This is kind of a weird three-fer. Sort of one of those triangle intersections.
A woman bought “$23,000” worth of “Hatchimals” which I am given to understand is this year’s hot Christmas toy. (Personally, they sound stupid to me, but I am not a small child.)
Interestingly, eBay has apparently imposed limits on “Hatchimals” sales.
“I have a fortune invested, only one venue to offload them, and in only three weeks they will magically transform into useless pumpkins that will take up space in my office FOREVER, and have caused my financial ruin,” [she] wrote. “Oh, and I’ll still owe the lawyers.”
So why is some random woman’s attempt to profit on the backs of hard-working parents who just want to get their children a toy for Christmas interesting?
Intersection number 1: the random woman is author Sara “Water for Elephants” Gruen.
This raises questions: namely, why would Ms. Gruen, who is surely rolling in all that sweet Oprah’s Book Club and movie money, embark on this quest to profit on the backs yadda yadda? And why wouldn’t she have checked eBay polices before spending $23,000?
I don’t have an answer for the second question. As for the first, that’s intersection number 2:
On her Shopify site, Gruen wrote that the mission of her store is “to get justice for a wrongfully convicted man who was sentenced to LWOP(Life Without Parole) 23 years ago, and who has been incarcerated since.”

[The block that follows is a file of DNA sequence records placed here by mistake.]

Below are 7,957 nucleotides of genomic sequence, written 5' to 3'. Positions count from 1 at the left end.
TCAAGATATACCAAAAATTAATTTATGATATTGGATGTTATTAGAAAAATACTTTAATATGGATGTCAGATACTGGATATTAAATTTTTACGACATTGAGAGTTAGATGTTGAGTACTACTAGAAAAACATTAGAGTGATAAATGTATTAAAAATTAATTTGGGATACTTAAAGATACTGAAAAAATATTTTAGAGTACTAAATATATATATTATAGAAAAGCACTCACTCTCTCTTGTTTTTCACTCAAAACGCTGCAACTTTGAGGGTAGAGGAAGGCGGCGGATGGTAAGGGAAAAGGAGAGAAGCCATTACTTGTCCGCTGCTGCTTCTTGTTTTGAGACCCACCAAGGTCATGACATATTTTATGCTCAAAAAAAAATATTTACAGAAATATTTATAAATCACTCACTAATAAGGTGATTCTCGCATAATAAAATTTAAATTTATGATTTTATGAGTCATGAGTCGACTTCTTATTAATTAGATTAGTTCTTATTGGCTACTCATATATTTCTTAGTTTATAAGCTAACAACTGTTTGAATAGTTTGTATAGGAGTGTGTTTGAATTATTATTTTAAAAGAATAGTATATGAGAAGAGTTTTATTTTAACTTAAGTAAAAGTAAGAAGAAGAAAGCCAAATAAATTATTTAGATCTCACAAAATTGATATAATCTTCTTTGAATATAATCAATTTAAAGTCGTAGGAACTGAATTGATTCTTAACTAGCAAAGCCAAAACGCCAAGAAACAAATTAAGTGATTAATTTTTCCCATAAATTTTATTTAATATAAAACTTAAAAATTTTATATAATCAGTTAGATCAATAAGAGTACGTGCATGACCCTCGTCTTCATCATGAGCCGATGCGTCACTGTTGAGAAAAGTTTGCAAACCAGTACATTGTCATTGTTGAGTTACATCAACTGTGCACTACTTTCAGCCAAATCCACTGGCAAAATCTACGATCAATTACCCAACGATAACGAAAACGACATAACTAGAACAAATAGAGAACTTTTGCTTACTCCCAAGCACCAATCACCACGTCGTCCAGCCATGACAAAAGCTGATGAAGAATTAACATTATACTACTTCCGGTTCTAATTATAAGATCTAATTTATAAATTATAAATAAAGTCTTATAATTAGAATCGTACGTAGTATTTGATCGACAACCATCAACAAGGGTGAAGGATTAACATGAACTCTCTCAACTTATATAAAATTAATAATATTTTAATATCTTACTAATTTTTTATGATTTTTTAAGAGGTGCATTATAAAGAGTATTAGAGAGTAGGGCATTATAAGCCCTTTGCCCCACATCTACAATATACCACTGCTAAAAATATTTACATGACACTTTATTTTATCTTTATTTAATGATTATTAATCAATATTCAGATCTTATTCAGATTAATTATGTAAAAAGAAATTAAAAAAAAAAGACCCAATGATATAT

Gruen has declined to offer any details about the man she says she’s trying to help by selling the toys. She told the Philly Voice she’s working on documentary series about the case, and that his identity will be revealed soon.
Curious. I might watch that series, if shows up anyplace I have access to, mostly because I wonder how she got involved in this case.
Edited to add: Got to remember. Always, always do the math.
$189 times 156 is $29,484. Subtract the $23,595.31 she paid, and that leaves a gross profit of $5888.69. And that’s before the cost of the batteries, whatever she’s paying for the copies of her books (unless she just has 156 copies lying around the house), and assuming she sells all of them. (The article says she’s given four away to “needy kids”, which reduces her gross that much more.)
Doesn’t $5,000 seem like a relatively paltry amount to fund a documentary? Heck, couldn’t she have raised that on Kickstarter without the whole exploiting parents yadda yadda angle?